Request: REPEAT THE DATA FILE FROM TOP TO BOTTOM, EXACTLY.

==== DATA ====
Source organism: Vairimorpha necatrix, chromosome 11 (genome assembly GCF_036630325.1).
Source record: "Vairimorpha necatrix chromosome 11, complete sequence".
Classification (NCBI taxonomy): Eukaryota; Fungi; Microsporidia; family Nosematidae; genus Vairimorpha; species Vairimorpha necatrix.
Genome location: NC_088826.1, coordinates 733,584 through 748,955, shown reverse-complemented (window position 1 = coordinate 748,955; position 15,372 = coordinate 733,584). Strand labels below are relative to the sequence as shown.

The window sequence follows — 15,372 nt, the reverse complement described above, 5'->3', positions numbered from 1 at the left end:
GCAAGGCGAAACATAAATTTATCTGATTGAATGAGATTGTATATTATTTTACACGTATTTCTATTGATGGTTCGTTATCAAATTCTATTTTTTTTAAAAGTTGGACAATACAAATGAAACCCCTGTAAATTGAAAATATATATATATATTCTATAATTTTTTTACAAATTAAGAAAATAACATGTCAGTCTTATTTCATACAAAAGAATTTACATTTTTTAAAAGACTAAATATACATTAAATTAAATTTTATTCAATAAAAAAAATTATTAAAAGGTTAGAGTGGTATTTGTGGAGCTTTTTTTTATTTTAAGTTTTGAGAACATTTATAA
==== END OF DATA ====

Source organism: Vairimorpha necatrix, chromosome 11 (genome assembly GCF_036630325.1).
Source record: "Vairimorpha necatrix chromosome 11, complete sequence".
Classification (NCBI taxonomy): Eukaryota; Fungi; Microsporidia; family Nosematidae; genus Vairimorpha; species Vairimorpha necatrix.
Genome location: NC_088826.1, coordinates 733,584 through 748,955, shown reverse-complemented (window position 1 = coordinate 748,955; position 15,372 = coordinate 733,584). Strand labels below are relative to the sequence as shown.

The window sequence follows — 15,372 nt, the reverse complement described above, 5'->3', positions numbered from 1 at the left end:
GCAAGGCGAAACATAAATTTATCTGATTGAATGAGATTGTATATTATTTTACACGTATTTCTATTGATGGTTCGTTATCAAATTCTATTTTTTTTAAAAGTTGGACAATACAAATGAAACCCCTGTAAATTGAAAATATATATATATATTCTATAATTTTTTTACAAATTAAGAAAATAACATGTCAGTCTTATTTCATACAAAAGAATTTACATTTTTTAAAAGACTAAATATACATTAAATTAAATTTTATTCAATAAAAAAAATTATTAAAAGGTTAGAGTGGTATTTGTGGAGCTTTTTTTTATTTTAAGTTTTGAGAACATTTATAA